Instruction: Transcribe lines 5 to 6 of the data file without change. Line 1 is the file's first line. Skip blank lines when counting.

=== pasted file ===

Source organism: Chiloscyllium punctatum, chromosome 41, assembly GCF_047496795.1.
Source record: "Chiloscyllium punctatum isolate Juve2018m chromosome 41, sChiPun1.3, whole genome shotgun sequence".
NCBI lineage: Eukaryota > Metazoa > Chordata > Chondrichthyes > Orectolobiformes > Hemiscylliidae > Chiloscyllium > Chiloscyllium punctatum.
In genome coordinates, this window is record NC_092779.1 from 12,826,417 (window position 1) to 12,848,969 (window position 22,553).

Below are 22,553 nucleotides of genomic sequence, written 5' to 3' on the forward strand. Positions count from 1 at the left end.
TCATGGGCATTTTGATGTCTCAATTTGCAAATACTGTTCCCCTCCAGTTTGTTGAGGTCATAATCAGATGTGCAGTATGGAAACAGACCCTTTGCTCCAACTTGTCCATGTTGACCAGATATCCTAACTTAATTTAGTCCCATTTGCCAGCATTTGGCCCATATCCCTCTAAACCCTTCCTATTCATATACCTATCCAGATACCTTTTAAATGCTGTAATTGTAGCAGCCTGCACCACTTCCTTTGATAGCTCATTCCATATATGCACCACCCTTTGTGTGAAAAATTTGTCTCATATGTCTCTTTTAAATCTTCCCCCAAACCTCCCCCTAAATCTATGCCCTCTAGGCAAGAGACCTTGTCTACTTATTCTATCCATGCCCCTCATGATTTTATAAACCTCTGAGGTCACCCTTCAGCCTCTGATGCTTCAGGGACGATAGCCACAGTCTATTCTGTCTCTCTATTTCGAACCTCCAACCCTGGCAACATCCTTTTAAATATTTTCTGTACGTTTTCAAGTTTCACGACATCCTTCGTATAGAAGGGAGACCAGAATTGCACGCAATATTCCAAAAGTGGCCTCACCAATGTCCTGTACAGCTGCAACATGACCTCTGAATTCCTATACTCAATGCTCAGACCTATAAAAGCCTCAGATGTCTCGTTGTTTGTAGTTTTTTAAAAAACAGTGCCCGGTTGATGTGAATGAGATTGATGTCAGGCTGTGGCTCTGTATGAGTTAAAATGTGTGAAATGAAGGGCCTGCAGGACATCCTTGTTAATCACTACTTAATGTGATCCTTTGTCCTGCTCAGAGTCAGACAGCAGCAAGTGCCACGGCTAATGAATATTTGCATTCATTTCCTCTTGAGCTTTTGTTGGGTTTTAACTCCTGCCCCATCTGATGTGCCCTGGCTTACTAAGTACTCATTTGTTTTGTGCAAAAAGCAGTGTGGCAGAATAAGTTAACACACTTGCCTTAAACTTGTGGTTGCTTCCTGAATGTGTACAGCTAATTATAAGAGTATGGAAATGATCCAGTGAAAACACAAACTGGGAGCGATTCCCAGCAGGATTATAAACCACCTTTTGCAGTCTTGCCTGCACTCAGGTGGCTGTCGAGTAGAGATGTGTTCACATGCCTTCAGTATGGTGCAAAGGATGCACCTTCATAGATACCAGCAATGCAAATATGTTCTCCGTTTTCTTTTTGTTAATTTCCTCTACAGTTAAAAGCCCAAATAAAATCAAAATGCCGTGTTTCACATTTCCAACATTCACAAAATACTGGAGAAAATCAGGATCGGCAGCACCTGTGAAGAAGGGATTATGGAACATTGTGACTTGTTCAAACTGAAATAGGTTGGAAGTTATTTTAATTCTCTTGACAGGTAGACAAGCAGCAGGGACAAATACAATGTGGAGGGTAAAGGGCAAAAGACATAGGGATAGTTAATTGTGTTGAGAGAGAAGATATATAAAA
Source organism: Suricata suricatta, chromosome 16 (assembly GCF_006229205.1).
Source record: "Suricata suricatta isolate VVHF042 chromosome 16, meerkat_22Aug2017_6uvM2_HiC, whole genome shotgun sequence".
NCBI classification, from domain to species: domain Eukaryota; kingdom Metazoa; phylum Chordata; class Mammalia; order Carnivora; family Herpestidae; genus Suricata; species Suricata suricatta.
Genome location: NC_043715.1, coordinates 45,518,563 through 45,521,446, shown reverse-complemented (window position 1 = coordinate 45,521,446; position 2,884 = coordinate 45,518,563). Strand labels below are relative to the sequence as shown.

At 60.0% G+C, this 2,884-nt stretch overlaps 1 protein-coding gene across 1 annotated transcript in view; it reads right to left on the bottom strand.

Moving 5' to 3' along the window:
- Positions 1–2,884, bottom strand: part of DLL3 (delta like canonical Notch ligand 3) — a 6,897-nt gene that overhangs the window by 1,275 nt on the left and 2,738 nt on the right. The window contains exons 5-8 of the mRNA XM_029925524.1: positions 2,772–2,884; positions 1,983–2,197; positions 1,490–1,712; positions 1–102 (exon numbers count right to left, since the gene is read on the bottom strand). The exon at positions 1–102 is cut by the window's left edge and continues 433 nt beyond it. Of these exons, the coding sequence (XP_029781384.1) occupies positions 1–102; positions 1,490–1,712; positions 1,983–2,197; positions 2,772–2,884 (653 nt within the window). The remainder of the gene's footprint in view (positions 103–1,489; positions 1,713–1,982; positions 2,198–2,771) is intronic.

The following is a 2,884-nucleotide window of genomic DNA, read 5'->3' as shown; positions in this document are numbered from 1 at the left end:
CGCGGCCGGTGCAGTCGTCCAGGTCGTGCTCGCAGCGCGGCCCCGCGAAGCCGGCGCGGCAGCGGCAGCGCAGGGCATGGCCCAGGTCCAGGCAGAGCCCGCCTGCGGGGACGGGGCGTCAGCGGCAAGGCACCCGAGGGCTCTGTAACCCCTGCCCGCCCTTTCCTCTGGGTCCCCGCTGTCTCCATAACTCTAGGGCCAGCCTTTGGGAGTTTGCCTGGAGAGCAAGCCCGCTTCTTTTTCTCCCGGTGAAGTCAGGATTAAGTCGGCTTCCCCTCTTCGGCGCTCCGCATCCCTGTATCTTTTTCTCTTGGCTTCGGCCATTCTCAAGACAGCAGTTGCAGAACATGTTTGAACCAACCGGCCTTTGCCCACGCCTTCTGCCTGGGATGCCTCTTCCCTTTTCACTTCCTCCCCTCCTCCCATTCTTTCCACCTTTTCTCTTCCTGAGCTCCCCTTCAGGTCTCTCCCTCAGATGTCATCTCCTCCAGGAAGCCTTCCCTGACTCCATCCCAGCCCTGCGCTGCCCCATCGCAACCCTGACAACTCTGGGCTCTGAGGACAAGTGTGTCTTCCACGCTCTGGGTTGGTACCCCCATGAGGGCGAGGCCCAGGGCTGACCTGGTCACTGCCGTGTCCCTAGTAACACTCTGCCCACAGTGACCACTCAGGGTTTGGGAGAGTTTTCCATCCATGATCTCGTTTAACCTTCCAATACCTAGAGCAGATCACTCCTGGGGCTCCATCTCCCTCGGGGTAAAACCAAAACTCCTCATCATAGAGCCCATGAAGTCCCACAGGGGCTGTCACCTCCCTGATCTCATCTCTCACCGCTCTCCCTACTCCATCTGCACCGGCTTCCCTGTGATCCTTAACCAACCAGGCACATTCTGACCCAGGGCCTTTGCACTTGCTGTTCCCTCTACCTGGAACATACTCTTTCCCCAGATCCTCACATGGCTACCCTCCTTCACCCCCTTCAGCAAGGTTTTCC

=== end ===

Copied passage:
Below are 22,553 nucleotides of genomic sequence, written 5' to 3' on the forward strand. Positions count from 1 at the left end.
TCATGGGCATTTTGATGTCTCAATTTGCAAATACTGTTCCCCTCCAGTTTGTTGAGGTCATAATCAGATGTGCAGTATGGAAACAGACCCTTTGCTCCAACTTGTCCATGTTGACCAGATATCCTAACTTAATTTAGTCCCATTTGCCAGCATTTGGCCCATATCCCTCTAAACCCTTCCTATTCATATACCTATCCAGATACCTTTTAAATGCTGTAATTGTAGCAGCCTGCACCACTTCCTTTGATAGCTCATTCCATATATGCACCACCCTTTGTGTGAAAAATTTGTCTCATATGTCTCTTTTAAATCTTCCCCCAAACCTCCCCCTAAATCTATGCCCTCTAGGCAAGAGACCTTGTCTACTTATTCTATCCATGCCCCTCATGATTTTATAAACCTCTGAGGTCACCCTTCAGCCTCTGATGCTTCAGGGACGATAGCCACAGTCTATTCTGTCTCTCTATTTCGAACCTCCAACCCTGGCAACATCCTTTTAAATATTTTCTGTACGTTTTCAAGTTTCACGACATCCTTCGTATAGAAGGGAGACCAGAATTGCACGCAATATTCCAAAAGTGGCCTCACCAATGTCCTGTACAGCTGCAACATGACCTCTGAATTCCTATACTCAATGCTCAGACCTATAAAAGCCTCAGATGTCTCGTTGTTTGTAGTTTTTTAAAAAACAGTGCCCGGTTGATGTGAATGAGATTGATGTCAGGCTGTGGCTCTGTATGAGTTAAAATGTGTGAAATGAAGGGCCTGCAGGACATCCTTGTTAATCACTACTTAATGTGATCCTTTGTCCTGCTCAGAGTCAGACAGCAGCAAGTGCCACGGCTAATGAATATTTGCATTCATTTCCTCTTGAGCTTTTGTTGGGTTTTAACTCCTGCCCCATCTGATGTGCCCTGGCTTACTAAGTACTCATTTGTTTTGTGCAAAAAGCAGTGTGGCAGAATAAGTTAACACACTTGCCTTAAACTTGTGGTTGCTTCCTGAATGTGTACAGCTAATTATAAGAGTATGGAAATGATCCAGTGAAAACACAAACTGGGAGCGATTCCCAGCAGGATTATAAACCACCTTTTGCAGTCTTGCCTGCACTCAGGTGGCTGTCGAGTAGAGATGTGTTCACATGCCTTCAGTATGGTGCAAAGGATGCACCTTCATAGATACCAGCAATGCAAATATGTTCTCCGTTTTCTTTTTGTTAATTTCCTCTACAGTTAAAAGCCCAAATAAAATCAAAATGCCGTGTTTCACATTTCCAACATTCACAAAATACTGGAGAAAATCAGGATCGGCAGCACCTGTGAAGAAGGGATTATGGAACATTGTGACTTGTTCAAACTGAAATAGGTTGGAAGTTATTTTAATTCTCTTGACAGGTAGACAAGCAGCAGGGACAAATACAATGTGGAGGGTAAAGGGCAAAAGACATAGGGATAGTTAATTGTGTTGAGAGAGAAGATATATAAAA